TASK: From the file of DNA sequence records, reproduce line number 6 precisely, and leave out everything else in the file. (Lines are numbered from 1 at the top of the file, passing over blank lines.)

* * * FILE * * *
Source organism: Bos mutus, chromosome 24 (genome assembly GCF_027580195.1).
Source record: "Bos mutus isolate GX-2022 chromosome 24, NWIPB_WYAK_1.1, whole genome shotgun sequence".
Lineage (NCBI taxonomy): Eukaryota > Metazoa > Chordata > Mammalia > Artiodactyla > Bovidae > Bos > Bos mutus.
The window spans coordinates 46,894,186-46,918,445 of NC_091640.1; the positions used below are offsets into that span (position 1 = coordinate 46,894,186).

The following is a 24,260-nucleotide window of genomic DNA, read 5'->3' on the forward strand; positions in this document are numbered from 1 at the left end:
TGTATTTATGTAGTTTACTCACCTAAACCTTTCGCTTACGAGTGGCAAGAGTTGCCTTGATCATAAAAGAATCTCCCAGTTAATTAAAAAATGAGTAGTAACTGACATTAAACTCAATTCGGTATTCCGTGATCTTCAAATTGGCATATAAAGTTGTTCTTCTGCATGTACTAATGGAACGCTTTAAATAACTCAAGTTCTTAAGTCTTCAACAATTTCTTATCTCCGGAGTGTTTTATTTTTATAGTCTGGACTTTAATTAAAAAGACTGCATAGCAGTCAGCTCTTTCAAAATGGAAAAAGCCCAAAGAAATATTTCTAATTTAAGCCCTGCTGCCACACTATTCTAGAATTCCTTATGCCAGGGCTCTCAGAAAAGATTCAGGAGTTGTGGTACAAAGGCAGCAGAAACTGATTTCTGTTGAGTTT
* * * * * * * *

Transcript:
TGTATTTATGTAGTTTACTCACCTAAACCTTTCGCTTACGAGTGGCAAGAGTTGCCTTGATCATAAAAGAATCTCCCAGTTAATTAAAAAATGAGTAGTAACTGACATTAAACTCAATTCGGTATTCCGTGATCTTCAAATTGGCATATAAAGTTGTTCTTCTGCATGTACTAATGGAACGCTTTAAATAACTCAAGTTCTTAAGTCTTCAACAATTTCTTATCTCCGGAGTGTTTTATTTTTATAGTCTGGACTTTAATTAAAAAGACTGCATAGCAGTCAGCTCTTTCAAAATGGAAAAAGCCCAAAGAAATATTTCTAATTTAAGCCCTGCTGCCACACTATTCTAGAATTCCTTATGCCAGGGCTCTCAGAAAAGATTCAGGAGTTGTGGTACAAAGGCAGCAGAAACTGATTTCTGTTGAGTTT